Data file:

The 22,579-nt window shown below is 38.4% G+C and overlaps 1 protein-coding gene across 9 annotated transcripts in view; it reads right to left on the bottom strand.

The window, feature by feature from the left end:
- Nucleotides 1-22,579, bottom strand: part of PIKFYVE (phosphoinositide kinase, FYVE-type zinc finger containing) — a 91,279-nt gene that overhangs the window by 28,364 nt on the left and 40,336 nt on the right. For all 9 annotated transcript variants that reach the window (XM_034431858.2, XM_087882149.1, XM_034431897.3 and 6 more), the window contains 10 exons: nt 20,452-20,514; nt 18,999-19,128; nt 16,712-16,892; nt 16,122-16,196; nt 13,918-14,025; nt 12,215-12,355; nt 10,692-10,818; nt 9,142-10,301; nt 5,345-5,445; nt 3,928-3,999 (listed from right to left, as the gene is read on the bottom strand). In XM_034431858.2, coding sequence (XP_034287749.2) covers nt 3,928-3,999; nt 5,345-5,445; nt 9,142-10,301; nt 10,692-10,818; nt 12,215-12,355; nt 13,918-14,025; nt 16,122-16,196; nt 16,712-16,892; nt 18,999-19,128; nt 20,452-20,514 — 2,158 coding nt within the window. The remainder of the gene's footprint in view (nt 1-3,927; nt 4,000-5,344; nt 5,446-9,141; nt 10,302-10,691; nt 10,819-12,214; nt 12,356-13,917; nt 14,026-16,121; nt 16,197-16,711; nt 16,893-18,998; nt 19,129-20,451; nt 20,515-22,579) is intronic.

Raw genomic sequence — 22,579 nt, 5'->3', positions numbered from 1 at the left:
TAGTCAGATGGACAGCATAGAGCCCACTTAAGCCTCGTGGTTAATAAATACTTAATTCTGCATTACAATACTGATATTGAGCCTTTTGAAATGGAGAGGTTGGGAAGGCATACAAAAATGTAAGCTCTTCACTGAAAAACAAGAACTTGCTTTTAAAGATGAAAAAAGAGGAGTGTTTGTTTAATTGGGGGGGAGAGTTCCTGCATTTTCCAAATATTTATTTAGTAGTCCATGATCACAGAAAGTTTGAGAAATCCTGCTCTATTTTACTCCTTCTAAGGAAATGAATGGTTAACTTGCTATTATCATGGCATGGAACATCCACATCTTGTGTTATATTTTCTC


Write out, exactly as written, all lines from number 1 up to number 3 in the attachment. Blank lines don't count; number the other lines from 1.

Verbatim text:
The 22,579-nt window shown below is 38.4% G+C and overlaps 1 protein-coding gene across 9 annotated transcripts in view; it reads right to left on the bottom strand.

The window, feature by feature from the left end:
- Nucleotides 1-22,579, bottom strand: part of PIKFYVE (phosphoinositide kinase, FYVE-type zinc finger containing) — a 91,279-nt gene that overhangs the window by 28,364 nt on the left and 40,336 nt on the right. For all 9 annotated transcript variants that reach the window (XM_034431858.2, XM_087882149.1, XM_034431897.3 and 6 more), the window contains 10 exons: nt 20,452-20,514; nt 18,999-19,128; nt 16,712-16,892; nt 16,122-16,196; nt 13,918-14,025; nt 12,215-12,355; nt 10,692-10,818; nt 9,142-10,301; nt 5,345-5,445; nt 3,928-3,999 (listed from right to left, as the gene is read on the bottom strand). In XM_034431858.2, coding sequence (XP_034287749.2) covers nt 3,928-3,999; nt 5,345-5,445; nt 9,142-10,301; nt 10,692-10,818; nt 12,215-12,355; nt 13,918-14,025; nt 16,122-16,196; nt 16,712-16,892; nt 18,999-19,128; nt 20,452-20,514 — 2,158 coding nt within the window. The remainder of the gene's footprint in view (nt 1-3,927; nt 4,000-5,344; nt 5,446-9,141; nt 10,302-10,691; nt 10,819-12,214; nt 12,356-13,917; nt 14,026-16,121; nt 16,197-16,711; nt 16,893-18,998; nt 19,129-20,451; nt 20,515-22,579) is intronic.